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Proceedings Paper

Embry-Riddle Aeronautical University multispectral sensor and data fusion laboratory: a model for distributed research and education
Author(s): Sonya A. H. McMullen; Troy Henderson; David Ison
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Paper Abstract

The miniaturization of unmanned systems and spacecraft, as well as computing and sensor technologies, has opened new opportunities in the areas of remote sensing and multi-sensor data fusion for a variety of applications. Remote sensing and data fusion historically have been the purview of large government organizations, such as the Department of Defense (DoD), National Aeronautics and Space Administration (NASA), and National Geospatial-Intelligence Agency (NGA) due to the high cost and complexity of developing, fielding, and operating such systems. However, miniaturized computers with high capacity processing capabilities, small and affordable sensors, and emerging, commercially available platforms such as UAS and CubeSats to carry such sensors, have allowed for a vast range of novel applications. In order to leverage these developments, Embry-Riddle Aeronautical University (ERAU) has developed an advanced sensor and data fusion laboratory to research component capabilities and their employment on a wide-range of autonomous, robotic, and transportation systems. This lab is unique in several ways, for example, it provides a traditional campus laboratory for students and faculty to model and test sensors in a range of scenarios, process multi-sensor data sets (both simulated and experimental), and analyze results. Moreover, such allows for “virtual” modeling, testing, and teaching capability reaching beyond the physical confines of the facility for use among ERAU Worldwide students and faculty located around the globe. Although other institutions such as Georgia Institute of Technology, Lockheed Martin, University of Dayton, and University of Central Florida have optical sensor laboratories, the ERAU virtual concept is the first such lab to expand to multispectral sensors and data fusion, while focusing on the data collection and data products and not on the manufacturing aspect. Further, the initiative is a unique effort among Embry-Riddle faculty to develop multi-disciplinary, cross-campus research to facilitate faculty- and student-driven research. Specifically, the ERAU Worldwide Campus, with locations across the globe and delivering curricula online, will be leveraged to provide novel approaches to remote sensor experimentation and simulation. The purpose of this paper and presentation is to present this new laboratory, research, education, and collaboration process.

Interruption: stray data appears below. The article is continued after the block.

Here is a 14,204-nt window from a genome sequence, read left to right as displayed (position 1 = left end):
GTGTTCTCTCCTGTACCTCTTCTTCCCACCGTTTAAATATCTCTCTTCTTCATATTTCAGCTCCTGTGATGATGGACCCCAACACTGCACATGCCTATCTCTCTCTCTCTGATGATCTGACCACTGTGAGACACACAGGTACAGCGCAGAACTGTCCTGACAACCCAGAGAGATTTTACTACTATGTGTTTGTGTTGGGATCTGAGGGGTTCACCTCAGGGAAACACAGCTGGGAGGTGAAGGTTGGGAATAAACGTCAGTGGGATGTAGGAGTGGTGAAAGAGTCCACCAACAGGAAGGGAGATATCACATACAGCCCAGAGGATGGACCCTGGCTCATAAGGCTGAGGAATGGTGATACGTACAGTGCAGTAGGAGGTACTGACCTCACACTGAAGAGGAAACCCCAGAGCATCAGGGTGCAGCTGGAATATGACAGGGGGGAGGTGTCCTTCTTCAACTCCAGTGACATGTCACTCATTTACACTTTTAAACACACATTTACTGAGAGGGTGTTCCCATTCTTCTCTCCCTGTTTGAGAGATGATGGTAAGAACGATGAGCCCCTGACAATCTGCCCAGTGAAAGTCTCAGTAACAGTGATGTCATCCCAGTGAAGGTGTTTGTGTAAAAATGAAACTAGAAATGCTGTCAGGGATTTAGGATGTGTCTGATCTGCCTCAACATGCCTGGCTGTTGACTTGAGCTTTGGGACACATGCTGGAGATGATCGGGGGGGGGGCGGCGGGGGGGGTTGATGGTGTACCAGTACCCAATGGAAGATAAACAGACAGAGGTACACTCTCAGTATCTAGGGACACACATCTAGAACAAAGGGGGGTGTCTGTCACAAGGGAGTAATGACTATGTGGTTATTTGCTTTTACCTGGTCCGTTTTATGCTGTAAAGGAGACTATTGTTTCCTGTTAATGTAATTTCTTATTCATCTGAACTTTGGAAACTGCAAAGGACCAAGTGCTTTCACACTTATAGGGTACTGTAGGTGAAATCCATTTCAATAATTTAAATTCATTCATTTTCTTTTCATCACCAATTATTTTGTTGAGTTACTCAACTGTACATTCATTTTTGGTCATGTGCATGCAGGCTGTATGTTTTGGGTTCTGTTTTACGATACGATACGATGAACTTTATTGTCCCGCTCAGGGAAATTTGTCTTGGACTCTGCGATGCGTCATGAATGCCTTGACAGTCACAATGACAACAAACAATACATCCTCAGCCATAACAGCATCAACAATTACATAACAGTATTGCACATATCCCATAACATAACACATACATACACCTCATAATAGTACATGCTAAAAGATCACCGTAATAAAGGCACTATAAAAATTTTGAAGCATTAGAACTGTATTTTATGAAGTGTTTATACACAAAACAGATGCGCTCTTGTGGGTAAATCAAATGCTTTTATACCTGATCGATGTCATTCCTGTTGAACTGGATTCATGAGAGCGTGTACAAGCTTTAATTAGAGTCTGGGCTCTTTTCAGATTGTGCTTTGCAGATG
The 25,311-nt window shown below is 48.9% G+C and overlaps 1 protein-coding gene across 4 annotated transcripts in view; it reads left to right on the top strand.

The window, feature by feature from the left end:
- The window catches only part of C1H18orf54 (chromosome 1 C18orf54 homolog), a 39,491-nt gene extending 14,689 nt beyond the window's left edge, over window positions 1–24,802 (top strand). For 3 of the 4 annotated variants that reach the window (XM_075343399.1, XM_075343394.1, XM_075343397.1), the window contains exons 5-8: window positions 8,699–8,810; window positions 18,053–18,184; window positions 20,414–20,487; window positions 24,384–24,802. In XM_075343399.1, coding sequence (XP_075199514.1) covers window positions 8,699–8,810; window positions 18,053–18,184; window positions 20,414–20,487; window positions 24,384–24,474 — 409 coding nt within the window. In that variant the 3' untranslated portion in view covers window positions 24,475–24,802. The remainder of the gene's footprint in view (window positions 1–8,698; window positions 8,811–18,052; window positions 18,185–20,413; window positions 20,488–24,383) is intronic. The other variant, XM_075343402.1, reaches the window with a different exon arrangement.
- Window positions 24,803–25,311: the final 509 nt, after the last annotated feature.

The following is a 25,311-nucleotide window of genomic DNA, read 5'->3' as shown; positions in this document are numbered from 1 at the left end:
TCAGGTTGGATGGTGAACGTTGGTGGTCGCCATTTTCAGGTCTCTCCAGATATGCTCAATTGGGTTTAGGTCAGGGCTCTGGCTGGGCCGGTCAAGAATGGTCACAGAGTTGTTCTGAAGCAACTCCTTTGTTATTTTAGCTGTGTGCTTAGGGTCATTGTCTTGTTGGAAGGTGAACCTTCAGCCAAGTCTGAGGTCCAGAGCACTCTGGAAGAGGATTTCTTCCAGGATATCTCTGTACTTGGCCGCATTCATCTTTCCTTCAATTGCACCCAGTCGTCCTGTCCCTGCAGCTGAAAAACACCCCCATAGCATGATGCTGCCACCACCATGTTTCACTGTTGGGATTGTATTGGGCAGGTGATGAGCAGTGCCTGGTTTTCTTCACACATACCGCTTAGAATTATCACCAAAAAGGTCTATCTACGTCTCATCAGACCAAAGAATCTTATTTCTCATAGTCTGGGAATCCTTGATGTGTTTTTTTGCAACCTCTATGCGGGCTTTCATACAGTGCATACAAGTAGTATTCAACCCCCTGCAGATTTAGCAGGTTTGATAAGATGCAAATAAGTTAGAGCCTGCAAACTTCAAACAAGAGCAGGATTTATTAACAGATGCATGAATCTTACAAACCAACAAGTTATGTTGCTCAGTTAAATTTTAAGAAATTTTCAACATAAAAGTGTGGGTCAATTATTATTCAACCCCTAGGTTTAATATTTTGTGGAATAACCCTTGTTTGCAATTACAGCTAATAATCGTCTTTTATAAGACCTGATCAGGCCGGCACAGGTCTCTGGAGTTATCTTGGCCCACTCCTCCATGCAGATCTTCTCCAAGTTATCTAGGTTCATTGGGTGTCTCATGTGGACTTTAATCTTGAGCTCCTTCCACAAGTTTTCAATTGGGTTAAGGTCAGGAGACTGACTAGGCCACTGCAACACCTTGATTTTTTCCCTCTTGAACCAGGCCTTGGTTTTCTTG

Paper Details

Date Published: 5 May 2017
PDF: 13 pages
Proc. SPIE 10210, Next-Generation Spectroscopic Technologies X, 102100T (5 May 2017); doi: 10.1117/12.2262385
Show Author Affiliations
Sonya A. H. McMullen, Embry-Riddle Aeronautical Univ. (United States)
Troy Henderson, Embry-Riddle Aeronautical Univ. (United States)
David Ison, Embry-Riddle Aeronautical Univ. (United States)

Published in SPIE Proceedings Vol. 10210:
Next-Generation Spectroscopic Technologies X
Mark A. Druy; Richard A. Crocombe; Steven M. Barnett; Luisa T. Profeta, Editor(s)

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